There's one key provision that should be included in any negotiation over franchisor right to acquire a franchisee business: Internal transfers. This refers to a sale of the business to a partner, which should be exempted from the franchisor's specifically stated right to purchase.
A franchise agreement will typically include a guaranty section that can be extensive and the idea is to ensure that the franchisee's new business will cover expenses that are reasonable and are owed to the franchisor. But these guaranty sections are often overly broad.
Franchisors may try to include many third-parties, including landlords and suppliers or tax authorities, in a guaranties section. Rosen said something as clichéd as a person slipping and falling in a restaurant and then suing the franchisee and the franchisor could be a situation in which an overly broad guaranties section leaves the franchisee on the hook for all damages when the corporation is sued.
When negotiating a guaranty section it is fair for a franchisee to be responsible for financial obligations specific to their business, fees such as royalties and advertising, and terms among restricted covenants, including use of confidential information. "But for all others, try to get those out," Rosen said.
6. Don't agree to an opening schedule that is too aggressive.
Multi-unit franchise owners need to push back if a franchisor is setting an opening schedule for multiple locations that is too aggressive.
It's fair of a franchise company to not expect an opening schedule for 10 locations to take 30 years, but at least one year between new location openings is a good period to ensure a franchisee has enough time to negotiate leases and secure financing, let alone deal with zoning and permitting issues, as well as contractors. Most development schedules will state that the location needs to be open and operating one year from the time of deal-signing, but Rosen said it's better to negotiate for a deal that only requires the multi-unit franchisee to have entered into a lease for the next location within a year and to be proceeding with due diligence.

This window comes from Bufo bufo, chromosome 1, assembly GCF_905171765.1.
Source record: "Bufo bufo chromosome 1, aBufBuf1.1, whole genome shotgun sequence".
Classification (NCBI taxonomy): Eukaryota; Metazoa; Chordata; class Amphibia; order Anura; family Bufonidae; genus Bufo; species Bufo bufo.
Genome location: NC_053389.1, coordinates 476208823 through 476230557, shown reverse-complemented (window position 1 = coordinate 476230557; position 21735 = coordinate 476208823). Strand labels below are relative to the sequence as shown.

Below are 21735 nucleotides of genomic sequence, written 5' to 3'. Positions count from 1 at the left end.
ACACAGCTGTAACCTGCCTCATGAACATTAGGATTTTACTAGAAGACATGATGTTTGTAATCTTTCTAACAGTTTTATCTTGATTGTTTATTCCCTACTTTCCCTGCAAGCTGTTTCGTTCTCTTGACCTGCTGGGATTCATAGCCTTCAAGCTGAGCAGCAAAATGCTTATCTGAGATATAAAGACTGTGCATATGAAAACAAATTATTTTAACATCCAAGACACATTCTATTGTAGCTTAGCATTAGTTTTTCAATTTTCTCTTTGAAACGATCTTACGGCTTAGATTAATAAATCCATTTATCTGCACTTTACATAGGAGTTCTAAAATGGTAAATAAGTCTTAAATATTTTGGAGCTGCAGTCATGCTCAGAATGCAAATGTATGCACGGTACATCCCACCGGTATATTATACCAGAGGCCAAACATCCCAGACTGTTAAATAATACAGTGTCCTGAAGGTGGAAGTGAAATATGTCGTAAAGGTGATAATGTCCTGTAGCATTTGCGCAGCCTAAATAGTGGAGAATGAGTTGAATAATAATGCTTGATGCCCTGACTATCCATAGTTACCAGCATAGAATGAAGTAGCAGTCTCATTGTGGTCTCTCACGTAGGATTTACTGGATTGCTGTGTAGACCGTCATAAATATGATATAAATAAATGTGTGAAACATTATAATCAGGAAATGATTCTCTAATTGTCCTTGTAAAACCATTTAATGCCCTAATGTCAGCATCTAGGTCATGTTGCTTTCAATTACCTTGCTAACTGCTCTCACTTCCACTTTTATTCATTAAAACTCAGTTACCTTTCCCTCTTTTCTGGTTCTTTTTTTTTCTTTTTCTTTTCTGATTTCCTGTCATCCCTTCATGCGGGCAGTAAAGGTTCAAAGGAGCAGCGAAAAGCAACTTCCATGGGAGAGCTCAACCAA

Multi-unit owners also need to make sure their territory is protected, even if they do not complete a full schedule of units. Say a franchisee opens three out of 10 planned units. They need to make sure those three are protected as a territory, even if the additional locations are not completed. "You can lose your territory if you don't properly complete these terms," Rosen said. "You need to make sure with respect to the units you did open that you have separate 'mini-protected territories.'"
7. Don't allow a franchisor to punish all your locations for the failure of one.
This is what is known as a "cross-default provision."
For example, a franchisee opens 50 fast food locations of a brand and one of those locations defaults. A cross-default provision could state that the franchisor has the right to then default on all of a franchisee's locations and buy them all back at the "depreciated value."
In some cases a franchisor should retain the right to employ a cross-default provision: if a franchisee commits fraud it would be fair for the corporation to assume full control of all units. But the key for the franchisee is to not leave themselves vulnerable to a mistake beyond their control but that has the power to wipe out their ownership. Say a food location had a rogue manager who wasn't keeping the refrigerator at the right temperature which resulted in spoilage, and then health violations, and ultimately doomed the unit, but all of the other locations the franchisee owns are running smoothly.
These provisions can be negotiated out entirely, or in the least the difference between a franchisee committing fraud and events beyond the owner's direct control, like the spoilage example, can be successfully written into the agreement.